I had this bizarre idea earlier this afternoon — I have this irritation with the game, Magic: the Gathering, because I think basic lands are a stupid, waste of space. I’ve noticed that the idea has caught on with a few groups of people, after I’ve ranted about how luck of the draw determines whether the game is even playable. (“Mulligan” is an ugly patch rule used to shore up this weakness.)

The idea goes something like this: rather than following the conventional rules of Magic: the Gathering, which have retarded rules for resource gathering and management, what if the game had an action-based system like Agricola?

Picture this: each player gets two actions per round. There are a limited number of actions that can be performed in a given round, and not every player will be able to perform all of them. What if each player started with two lands of their choice, placing a land was an action that only one player could perform each round, and untapping was a separate action? (Again, only once per round.)

Gameplay would start to look something like this:

Game setup:
Both players place 2 lands each.
Both players draw 7 cards for a starting hand.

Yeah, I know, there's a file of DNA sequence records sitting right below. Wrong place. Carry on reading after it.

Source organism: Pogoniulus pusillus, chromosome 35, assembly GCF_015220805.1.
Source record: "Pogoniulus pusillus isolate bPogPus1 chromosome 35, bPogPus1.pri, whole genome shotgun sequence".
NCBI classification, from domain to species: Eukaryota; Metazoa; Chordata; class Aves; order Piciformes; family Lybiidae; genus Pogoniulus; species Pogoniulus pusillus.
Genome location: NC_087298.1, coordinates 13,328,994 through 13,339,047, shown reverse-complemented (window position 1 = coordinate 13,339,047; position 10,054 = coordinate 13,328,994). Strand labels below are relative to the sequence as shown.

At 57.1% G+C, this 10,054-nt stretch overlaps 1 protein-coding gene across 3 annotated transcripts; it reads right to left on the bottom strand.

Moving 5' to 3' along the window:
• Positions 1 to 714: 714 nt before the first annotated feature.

They determine who goes first.

Round 1:
Both players add 1 mana counter to each untapped land.

* Player one places a land (3 total).
* Player two taps a land for 1 mana (3 total).
* P1 draws a card from his library and remains “first player.”
* P2 uses his 3 mana to summon a creature.

Round 2:
Both players add 1 mana counter to each untapped land.
(This works out to be 3 for player one, and 1 for player two.)

* P1 uses 4 mana to summon a creature with Haste.
* P2 places a “bounce land” and returns his tapped land to his hand. (That means he doesn’t waste an action untapping it!)
* P1 taps his creature to attack for 2 damage, and player two discards 2 cards instead of blocking with his creature.
* P2 draws a card and becomes “first player.” In the next round, he’ll get to take his turn first.

I’m thinking that rather than using the arbitrary “20 life” at the beginning of the game, the players use their libraries to represent their final score. Cards that are exiled, or that go to the graveyard, aren’t counted, and the player with the most cards left in his library at the end of the game wins. Attacking deals damage to a player’s library.

Obviously I need to playtest, but I think it might be a really interesting variant game.